Lovely, Dark, and Deep Review


Lovely, Dark, and Deep by Justina Chen

What would you do if the sun became your enemy?

That’s exactly what happens to Viola Li after she returns from a trip abroad and develops a sudden and extreme case of photosensitivity — an inexplicable allergy to sunlight. Thanks to her crisis-manager parents, she doesn’t just have to wear layers of clothes and a hat the size of a spaceship. She has to stay away from all hint of light. Say goodbye to windows and running outdoors. Even her phone becomes a threat when its screen burns her.

Viola is determined to maintain a normal life, particularly after she meets Josh. He’s a funny, talented Thor look-alike who carries his own mysterious grief. But the intensity of their romance makes her take more and more risks, and when a rebellion against her parents backfires dangerously, she must find her way to a life — and love — as deep and lovely as her dreams.

Rating: MoonKestrel Logo2 20pxMoonKestrel Logo2 20pxMoonKestrel Logo2 20pxMoonKestrel Logo2 20pxMoonKestrel Logo2 20px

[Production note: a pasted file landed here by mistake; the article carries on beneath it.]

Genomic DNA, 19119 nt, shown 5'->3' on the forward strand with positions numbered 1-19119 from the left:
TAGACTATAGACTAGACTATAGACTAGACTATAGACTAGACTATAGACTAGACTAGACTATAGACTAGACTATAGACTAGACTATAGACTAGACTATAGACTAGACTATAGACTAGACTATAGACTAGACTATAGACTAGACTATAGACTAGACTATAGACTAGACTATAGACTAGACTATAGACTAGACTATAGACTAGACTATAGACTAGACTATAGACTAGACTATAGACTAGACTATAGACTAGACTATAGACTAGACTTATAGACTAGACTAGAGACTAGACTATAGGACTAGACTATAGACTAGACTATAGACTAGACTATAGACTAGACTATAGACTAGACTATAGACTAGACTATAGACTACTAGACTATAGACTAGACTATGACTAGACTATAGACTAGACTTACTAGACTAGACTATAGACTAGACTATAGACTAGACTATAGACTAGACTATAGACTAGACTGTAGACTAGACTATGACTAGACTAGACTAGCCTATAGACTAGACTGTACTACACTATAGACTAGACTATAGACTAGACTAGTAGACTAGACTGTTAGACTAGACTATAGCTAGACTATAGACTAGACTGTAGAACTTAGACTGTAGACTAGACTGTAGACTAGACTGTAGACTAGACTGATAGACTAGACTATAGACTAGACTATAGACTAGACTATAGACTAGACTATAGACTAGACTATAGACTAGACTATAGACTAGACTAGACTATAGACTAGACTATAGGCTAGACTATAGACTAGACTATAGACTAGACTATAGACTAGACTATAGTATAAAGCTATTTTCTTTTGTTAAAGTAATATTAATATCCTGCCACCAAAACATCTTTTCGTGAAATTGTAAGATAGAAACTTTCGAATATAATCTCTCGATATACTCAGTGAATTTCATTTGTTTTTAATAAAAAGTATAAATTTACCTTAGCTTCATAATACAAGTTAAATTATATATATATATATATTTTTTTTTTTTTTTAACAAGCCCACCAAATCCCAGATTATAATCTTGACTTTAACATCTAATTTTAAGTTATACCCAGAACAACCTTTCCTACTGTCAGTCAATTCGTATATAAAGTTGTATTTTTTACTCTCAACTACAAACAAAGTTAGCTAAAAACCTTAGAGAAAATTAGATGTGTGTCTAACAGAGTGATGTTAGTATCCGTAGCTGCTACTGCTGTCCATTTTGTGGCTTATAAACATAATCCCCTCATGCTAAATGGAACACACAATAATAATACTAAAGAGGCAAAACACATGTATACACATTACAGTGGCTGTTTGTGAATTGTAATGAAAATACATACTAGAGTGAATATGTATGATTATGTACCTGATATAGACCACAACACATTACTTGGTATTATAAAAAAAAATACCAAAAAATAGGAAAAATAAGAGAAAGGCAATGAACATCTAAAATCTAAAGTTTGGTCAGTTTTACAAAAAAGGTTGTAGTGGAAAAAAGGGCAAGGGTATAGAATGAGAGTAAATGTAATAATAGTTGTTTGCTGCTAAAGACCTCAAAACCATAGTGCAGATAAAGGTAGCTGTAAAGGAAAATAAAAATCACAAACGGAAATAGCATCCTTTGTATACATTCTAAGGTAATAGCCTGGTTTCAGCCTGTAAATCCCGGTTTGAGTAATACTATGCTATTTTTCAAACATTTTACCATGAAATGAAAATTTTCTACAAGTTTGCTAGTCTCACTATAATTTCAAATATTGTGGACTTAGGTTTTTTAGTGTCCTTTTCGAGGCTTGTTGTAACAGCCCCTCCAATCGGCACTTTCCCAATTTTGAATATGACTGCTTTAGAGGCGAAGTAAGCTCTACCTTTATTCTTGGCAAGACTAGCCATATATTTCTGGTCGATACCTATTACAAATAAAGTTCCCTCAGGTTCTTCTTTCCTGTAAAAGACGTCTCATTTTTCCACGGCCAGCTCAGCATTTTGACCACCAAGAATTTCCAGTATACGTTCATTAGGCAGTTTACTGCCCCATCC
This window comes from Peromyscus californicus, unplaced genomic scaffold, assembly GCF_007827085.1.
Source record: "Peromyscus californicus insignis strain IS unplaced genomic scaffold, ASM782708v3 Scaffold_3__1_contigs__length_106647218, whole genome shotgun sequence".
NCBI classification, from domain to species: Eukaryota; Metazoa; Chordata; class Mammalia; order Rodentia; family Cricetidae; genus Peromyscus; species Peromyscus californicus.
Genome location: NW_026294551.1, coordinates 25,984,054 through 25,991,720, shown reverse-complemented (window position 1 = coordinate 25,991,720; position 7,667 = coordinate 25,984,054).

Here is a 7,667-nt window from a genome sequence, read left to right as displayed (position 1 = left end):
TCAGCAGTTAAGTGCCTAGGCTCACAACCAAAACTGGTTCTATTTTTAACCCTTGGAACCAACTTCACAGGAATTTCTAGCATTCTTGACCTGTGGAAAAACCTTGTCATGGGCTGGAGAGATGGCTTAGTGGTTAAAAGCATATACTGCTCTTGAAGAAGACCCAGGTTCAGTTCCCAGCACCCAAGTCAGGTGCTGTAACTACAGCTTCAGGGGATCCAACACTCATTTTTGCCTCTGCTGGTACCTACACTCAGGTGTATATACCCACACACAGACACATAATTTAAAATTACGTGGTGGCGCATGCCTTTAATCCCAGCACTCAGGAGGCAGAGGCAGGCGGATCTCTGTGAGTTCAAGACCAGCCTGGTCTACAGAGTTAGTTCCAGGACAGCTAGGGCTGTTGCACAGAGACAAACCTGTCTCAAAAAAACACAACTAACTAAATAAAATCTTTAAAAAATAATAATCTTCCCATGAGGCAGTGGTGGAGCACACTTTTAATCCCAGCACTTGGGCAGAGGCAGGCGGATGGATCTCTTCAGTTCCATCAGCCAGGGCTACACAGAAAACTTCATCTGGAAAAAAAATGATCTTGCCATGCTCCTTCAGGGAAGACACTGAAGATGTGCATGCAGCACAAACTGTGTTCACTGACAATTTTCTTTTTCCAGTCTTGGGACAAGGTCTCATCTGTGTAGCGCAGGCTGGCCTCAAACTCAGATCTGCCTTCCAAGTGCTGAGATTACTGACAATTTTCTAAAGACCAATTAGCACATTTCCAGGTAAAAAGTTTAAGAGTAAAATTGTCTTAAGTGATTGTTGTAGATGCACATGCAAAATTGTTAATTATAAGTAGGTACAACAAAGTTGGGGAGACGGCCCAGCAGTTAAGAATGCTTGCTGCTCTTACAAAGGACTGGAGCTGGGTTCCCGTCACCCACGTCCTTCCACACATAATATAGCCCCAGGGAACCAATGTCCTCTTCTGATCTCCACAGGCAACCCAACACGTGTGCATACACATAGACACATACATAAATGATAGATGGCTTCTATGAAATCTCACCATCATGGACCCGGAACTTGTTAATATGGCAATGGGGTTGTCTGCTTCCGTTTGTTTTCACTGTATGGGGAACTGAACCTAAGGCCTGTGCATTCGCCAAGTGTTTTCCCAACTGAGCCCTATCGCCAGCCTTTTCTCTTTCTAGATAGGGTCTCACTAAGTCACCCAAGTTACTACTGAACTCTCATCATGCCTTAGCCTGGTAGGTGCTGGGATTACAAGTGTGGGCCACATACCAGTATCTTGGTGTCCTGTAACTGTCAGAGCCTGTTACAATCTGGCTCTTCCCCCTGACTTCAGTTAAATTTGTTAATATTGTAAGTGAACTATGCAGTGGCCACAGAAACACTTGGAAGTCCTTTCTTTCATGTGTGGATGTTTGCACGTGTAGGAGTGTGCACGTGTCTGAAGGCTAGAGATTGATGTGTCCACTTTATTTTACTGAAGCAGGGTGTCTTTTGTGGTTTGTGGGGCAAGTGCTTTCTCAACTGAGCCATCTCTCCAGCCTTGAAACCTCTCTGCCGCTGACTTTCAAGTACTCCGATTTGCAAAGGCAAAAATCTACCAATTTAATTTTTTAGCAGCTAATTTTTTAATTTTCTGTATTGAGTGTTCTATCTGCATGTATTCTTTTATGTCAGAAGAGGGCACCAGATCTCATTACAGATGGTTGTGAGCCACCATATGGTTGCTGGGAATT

You know how they tell you to write the book you’d like to read and haven’t found? For me this is the book I wanted to read but hadn’t found. However, I did not write, instead Justina did.

We follow Viola’s story through this book, she is a browncoat, which in geekspeak means a fan of Firefly, and is also crazy about doing bake sales for charity (that is something I am not that familiar with except as a concept but all the food she cooks throughout the book made me hungry and I wish we had some recipes to go with it). Then as she is having a normal day, she collapses and voila, turns out she is allergic to the sun (and light).

Now, in case you didn’t know, I am photosensitive myself (I was born like this) and I have written a little about it on a reality check post. And I really want to highlight that this book does a wonderful job at representation of photosensitivity. It is well researched, it is good at explaining how it affects and changes your life (it was very intersting for me, since I have adapted to it as I grow, rather than having to do so in one go, and I kept nodding at the things they would try and going “yeah, done that”) and it is also a good story. It follows her journey to coping with her new life, and how her family relationships change, but it also has a romance subplot which I enjoyed (even if at times it was quite sweet) that in itself deals with loss and grief.